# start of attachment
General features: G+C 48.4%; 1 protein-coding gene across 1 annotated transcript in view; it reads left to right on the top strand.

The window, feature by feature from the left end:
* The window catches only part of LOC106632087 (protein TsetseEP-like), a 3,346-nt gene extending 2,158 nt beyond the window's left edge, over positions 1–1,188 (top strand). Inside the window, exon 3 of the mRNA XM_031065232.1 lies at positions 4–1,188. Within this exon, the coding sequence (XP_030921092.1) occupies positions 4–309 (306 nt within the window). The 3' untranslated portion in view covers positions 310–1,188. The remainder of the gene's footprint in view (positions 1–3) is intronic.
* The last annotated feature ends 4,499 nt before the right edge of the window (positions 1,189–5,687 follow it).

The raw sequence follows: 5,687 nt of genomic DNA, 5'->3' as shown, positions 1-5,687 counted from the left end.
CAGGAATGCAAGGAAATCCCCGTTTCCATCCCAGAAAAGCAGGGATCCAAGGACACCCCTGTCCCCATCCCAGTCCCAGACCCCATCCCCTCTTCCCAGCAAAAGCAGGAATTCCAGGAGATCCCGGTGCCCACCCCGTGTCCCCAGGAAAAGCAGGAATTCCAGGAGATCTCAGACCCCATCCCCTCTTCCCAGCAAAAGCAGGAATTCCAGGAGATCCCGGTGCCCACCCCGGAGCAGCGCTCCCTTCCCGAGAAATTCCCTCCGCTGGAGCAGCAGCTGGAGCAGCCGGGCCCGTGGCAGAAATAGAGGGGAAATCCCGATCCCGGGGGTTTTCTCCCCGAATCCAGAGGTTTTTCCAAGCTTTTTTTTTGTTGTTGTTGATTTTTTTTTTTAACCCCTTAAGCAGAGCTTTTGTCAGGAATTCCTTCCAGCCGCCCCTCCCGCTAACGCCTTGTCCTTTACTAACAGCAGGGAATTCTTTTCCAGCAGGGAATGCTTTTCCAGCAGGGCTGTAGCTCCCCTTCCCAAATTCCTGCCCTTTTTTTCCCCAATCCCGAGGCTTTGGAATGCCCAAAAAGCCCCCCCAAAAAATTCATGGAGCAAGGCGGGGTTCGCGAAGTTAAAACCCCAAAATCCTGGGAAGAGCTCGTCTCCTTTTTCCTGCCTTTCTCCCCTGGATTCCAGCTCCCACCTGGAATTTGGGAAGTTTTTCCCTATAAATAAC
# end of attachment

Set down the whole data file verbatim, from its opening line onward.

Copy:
General features: G+C 48.4%; 1 protein-coding gene across 1 annotated transcript in view; it reads left to right on the top strand.

The window, feature by feature from the left end:
* The window catches only part of LOC106632087 (protein TsetseEP-like), a 3,346-nt gene extending 2,158 nt beyond the window's left edge, over positions 1–1,188 (top strand). Inside the window, exon 3 of the mRNA XM_031065232.1 lies at positions 4–1,188. Within this exon, the coding sequence (XP_030921092.1) occupies positions 4–309 (306 nt within the window). The 3' untranslated portion in view covers positions 310–1,188. The remainder of the gene's footprint in view (positions 1–3) is intronic.
* The last annotated feature ends 4,499 nt before the right edge of the window (positions 1,189–5,687 follow it).

The raw sequence follows: 5,687 nt of genomic DNA, 5'->3' as shown, positions 1-5,687 counted from the left end.
CAGGAATGCAAGGAAATCCCCGTTTCCATCCCAGAAAAGCAGGGATCCAAGGACACCCCTGTCCCCATCCCAGTCCCAGACCCCATCCCCTCTTCCCAGCAAAAGCAGGAATTCCAGGAGATCCCGGTGCCCACCCCGTGTCCCCAGGAAAAGCAGGAATTCCAGGAGATCTCAGACCCCATCCCCTCTTCCCAGCAAAAGCAGGAATTCCAGGAGATCCCGGTGCCCACCCCGGAGCAGCGCTCCCTTCCCGAGAAATTCCCTCCGCTGGAGCAGCAGCTGGAGCAGCCGGGCCCGTGGCAGAAATAGAGGGGAAATCCCGATCCCGGGGGTTTTCTCCCCGAATCCAGAGGTTTTTCCAAGCTTTTTTTTTGTTGTTGTTGATTTTTTTTTTTAACCCCTTAAGCAGAGCTTTTGTCAGGAATTCCTTCCAGCCGCCCCTCCCGCTAACGCCTTGTCCTTTACTAACAGCAGGGAATTCTTTTCCAGCAGGGAATGCTTTTCCAGCAGGGCTGTAGCTCCCCTTCCCAAATTCCTGCCCTTTTTTTCCCCAATCCCGAGGCTTTGGAATGCCCAAAAAGCCCCCCCAAAAAATTCATGGAGCAAGGCGGGGTTCGCGAAGTTAAAACCCCAAAATCCTGGGAAGAGCTCGTCTCCTTTTTCCTGCCTTTCTCCCCTGGATTCCAGCTCCCACCTGGAATTTGGGAAGTTTTTCCCTATAAATAAC